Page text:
The Harris Center has an artist carving creatures along the trails. Tyson read an article about it. Checking out ephemeral carvings that will decay in a few years seemed like a good reason to revisit Skatutakee Mountain and Thumb Mountain. The Harris Center map shows a trail, Cadot trail, that isn’t in open street maps. So of course we had to start there to map it. Starting at Cadot trail had several advantages. For one, we wouldn’t be competing for parking space at the main trailhead. For another, it would put the sculptures at a mid point along our hike, and thus keep Isaac’s attention for longer.
The Cadot Trail starts on an old farm road. The USGS topo maps first show the road in 1936, and then in 1950 change it to a path. It was a surprisingly well built road for such a short tenure. Water drainage was kept to one side or the other with culverts constructed of flat stones when it needed to pass under. Most of the way the road is bordered by rock walls and old trees. Then it just ends in the middle of what may have been a field, and the Cadot trail swings right up the hill.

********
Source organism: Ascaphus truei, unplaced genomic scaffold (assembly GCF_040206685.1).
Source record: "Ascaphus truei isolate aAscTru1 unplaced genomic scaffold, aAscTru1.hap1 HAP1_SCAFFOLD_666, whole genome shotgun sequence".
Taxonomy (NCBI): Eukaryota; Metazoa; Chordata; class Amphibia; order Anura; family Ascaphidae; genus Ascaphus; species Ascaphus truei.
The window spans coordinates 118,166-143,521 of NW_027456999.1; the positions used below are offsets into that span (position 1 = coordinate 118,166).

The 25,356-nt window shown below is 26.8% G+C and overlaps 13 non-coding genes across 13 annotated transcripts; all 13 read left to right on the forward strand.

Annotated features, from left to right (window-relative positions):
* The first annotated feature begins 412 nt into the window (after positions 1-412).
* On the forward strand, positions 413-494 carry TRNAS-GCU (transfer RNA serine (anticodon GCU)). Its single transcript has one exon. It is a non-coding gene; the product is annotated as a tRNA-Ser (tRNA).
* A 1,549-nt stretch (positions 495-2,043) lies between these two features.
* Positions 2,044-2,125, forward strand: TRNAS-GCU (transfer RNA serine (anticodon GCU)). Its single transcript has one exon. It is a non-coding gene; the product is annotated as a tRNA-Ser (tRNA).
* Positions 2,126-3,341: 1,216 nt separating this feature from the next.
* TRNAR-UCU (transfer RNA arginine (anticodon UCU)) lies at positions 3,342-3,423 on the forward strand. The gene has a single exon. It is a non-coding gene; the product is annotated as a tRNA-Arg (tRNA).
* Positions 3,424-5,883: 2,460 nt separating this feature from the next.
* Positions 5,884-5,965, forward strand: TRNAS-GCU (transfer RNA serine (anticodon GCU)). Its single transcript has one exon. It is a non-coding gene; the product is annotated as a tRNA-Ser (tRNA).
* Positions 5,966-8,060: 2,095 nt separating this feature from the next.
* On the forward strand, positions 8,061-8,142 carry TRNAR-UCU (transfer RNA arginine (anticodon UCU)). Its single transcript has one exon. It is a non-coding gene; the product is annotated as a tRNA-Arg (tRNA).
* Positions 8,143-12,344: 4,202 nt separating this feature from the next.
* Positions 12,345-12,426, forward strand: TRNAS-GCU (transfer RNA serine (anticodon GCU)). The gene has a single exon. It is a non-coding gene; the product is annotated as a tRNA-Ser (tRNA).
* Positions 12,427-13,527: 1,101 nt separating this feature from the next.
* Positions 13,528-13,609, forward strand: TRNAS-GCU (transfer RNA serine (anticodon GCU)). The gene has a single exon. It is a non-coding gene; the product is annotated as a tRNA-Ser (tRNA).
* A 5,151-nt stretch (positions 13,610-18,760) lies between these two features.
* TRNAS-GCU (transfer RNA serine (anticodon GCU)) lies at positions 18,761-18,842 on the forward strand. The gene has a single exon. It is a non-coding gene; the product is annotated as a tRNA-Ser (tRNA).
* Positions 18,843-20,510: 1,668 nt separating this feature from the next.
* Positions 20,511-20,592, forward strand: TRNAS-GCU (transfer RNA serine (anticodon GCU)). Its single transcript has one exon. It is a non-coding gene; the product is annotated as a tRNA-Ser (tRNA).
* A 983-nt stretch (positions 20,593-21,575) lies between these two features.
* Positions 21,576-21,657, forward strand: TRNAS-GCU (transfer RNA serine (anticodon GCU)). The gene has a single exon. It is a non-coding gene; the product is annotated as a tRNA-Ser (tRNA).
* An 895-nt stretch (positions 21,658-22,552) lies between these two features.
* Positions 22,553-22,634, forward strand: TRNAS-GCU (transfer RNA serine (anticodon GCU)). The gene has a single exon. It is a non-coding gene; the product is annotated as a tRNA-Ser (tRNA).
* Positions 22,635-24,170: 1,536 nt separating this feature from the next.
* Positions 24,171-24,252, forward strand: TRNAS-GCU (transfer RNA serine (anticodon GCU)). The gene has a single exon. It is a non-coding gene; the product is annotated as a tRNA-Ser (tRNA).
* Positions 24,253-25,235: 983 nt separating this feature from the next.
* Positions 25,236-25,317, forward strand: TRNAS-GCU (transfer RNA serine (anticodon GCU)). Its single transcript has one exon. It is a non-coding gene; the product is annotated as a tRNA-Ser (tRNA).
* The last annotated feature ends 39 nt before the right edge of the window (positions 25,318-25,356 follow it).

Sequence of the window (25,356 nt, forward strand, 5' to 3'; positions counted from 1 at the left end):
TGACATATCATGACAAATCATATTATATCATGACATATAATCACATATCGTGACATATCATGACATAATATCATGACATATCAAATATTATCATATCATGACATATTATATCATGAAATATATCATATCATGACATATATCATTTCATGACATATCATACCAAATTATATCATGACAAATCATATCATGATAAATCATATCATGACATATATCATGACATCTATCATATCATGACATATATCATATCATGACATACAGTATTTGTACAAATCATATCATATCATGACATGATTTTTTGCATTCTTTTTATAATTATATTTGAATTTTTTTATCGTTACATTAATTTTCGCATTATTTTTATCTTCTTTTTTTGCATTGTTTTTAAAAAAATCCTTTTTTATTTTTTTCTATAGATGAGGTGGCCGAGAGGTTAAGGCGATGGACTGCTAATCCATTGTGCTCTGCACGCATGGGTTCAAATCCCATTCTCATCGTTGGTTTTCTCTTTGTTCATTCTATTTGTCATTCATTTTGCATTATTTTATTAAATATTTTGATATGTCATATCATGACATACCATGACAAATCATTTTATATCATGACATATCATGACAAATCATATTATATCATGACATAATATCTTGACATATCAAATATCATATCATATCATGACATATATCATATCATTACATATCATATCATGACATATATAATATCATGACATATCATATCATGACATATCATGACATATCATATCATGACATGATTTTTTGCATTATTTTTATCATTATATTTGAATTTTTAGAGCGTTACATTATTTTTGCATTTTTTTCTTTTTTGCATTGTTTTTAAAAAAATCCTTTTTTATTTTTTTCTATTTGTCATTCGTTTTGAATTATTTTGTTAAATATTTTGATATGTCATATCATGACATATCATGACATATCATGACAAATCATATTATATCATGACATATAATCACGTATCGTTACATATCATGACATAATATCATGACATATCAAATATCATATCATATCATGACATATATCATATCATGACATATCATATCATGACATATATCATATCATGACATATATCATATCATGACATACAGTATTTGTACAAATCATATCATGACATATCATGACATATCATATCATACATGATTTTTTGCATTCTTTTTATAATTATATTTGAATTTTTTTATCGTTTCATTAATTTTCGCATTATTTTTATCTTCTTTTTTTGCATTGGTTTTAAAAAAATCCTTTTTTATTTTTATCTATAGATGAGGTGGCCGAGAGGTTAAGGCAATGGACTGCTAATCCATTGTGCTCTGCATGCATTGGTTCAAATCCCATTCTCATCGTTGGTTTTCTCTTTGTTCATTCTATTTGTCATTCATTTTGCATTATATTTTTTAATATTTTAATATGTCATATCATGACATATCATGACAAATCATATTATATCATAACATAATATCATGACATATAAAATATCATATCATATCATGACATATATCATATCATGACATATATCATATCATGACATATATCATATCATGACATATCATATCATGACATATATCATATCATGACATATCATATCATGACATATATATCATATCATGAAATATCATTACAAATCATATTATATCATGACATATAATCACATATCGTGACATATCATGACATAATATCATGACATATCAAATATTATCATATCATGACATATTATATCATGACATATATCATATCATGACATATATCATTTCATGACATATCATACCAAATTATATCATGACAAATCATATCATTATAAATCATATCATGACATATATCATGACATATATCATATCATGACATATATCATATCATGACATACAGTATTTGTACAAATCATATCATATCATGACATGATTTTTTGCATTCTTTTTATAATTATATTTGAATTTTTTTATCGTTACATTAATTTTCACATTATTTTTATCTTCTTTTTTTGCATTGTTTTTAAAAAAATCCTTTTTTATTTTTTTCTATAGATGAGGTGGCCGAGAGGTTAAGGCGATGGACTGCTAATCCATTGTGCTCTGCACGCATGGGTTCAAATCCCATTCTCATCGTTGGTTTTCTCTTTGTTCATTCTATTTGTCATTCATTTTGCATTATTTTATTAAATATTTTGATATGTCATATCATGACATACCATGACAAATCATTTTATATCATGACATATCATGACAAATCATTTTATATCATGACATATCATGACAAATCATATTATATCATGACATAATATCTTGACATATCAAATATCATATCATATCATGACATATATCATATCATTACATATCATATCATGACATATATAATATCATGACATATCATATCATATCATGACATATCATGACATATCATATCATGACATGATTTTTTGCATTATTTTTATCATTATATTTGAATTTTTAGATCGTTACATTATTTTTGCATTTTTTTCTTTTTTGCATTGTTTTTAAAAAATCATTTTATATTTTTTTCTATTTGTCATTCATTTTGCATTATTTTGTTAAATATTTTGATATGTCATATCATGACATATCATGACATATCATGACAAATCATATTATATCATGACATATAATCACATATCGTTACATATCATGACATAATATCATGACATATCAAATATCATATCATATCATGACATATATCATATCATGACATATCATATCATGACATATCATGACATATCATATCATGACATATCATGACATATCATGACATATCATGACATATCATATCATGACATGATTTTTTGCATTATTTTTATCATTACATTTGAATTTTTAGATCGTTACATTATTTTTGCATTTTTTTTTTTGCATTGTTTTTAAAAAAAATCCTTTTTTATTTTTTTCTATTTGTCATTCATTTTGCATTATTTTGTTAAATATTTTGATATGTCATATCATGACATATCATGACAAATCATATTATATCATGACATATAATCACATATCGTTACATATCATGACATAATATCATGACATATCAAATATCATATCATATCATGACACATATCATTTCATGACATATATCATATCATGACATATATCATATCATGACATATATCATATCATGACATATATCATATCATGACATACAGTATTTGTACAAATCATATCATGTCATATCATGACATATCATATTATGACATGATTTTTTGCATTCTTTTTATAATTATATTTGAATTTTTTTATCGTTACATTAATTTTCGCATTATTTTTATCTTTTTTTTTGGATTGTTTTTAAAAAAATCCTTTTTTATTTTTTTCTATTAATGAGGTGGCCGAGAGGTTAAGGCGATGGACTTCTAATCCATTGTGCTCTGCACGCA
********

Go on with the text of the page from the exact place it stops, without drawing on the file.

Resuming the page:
After climbing over Skatutakee Mountain, we found three sculptures at the far end of the Harriskat Trail. From there, we hiked up to Jack’s Pond for lunch. We finished our loop via Thumb Mountain. The Harris Center maintains a view at both peaks. The trail blazing had issues in a few places. The footbed had obviously seen more traffic than it used to — freshly crushed raindeer moss, and braided sections. The worst of the braided sections had multiple paths blazed. Quite confusing.
The sculptures were a good idea and kept the hike interesting. We need to find something similar for our next hike.